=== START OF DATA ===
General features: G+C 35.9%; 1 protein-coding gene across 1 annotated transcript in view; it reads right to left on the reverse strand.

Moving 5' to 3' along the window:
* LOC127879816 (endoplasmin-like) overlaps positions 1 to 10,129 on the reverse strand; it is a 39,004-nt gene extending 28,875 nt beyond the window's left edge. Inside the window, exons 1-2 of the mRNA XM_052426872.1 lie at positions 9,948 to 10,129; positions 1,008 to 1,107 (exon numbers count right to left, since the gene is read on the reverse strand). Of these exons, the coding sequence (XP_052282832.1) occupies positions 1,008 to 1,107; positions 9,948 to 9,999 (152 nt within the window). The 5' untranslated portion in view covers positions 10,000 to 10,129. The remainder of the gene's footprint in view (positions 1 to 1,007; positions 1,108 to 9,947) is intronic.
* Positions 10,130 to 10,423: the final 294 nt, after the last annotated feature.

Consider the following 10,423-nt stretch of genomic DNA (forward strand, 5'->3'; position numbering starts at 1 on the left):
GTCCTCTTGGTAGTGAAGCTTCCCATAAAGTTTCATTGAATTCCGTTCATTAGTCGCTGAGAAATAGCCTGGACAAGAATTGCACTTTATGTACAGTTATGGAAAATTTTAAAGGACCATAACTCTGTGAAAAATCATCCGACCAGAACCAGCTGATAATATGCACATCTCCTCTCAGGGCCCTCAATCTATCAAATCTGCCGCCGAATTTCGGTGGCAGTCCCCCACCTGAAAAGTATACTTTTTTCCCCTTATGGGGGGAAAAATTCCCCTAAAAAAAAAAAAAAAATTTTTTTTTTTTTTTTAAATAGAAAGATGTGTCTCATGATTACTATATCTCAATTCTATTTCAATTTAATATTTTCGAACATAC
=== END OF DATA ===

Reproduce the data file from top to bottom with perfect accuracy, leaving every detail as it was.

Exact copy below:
General features: G+C 35.9%; 1 protein-coding gene across 1 annotated transcript in view; it reads right to left on the reverse strand.

Moving 5' to 3' along the window:
* LOC127879816 (endoplasmin-like) overlaps positions 1 to 10,129 on the reverse strand; it is a 39,004-nt gene extending 28,875 nt beyond the window's left edge. Inside the window, exons 1-2 of the mRNA XM_052426872.1 lie at positions 9,948 to 10,129; positions 1,008 to 1,107 (exon numbers count right to left, since the gene is read on the reverse strand). Of these exons, the coding sequence (XP_052282832.1) occupies positions 1,008 to 1,107; positions 9,948 to 9,999 (152 nt within the window). The 5' untranslated portion in view covers positions 10,000 to 10,129. The remainder of the gene's footprint in view (positions 1 to 1,007; positions 1,108 to 9,947) is intronic.
* Positions 10,130 to 10,423: the final 294 nt, after the last annotated feature.

Consider the following 10,423-nt stretch of genomic DNA (forward strand, 5'->3'; position numbering starts at 1 on the left):
GTCCTCTTGGTAGTGAAGCTTCCCATAAAGTTTCATTGAATTCCGTTCATTAGTCGCTGAGAAATAGCCTGGACAAGAATTGCACTTTATGTACAGTTATGGAAAATTTTAAAGGACCATAACTCTGTGAAAAATCATCCGACCAGAACCAGCTGATAATATGCACATCTCCTCTCAGGGCCCTCAATCTATCAAATCTGCCGCCGAATTTCGGTGGCAGTCCCCCACCTGAAAAGTATACTTTTTTCCCCTTATGGGGGGAAAAATTCCCCTAAAAAAAAAAAAAAAATTTTTTTTTTTTTTTTAAATAGAAAGATGTGTCTCATGATTACTATATCTCAATTCTATTTCAATTTAATATTTTCGAACATAC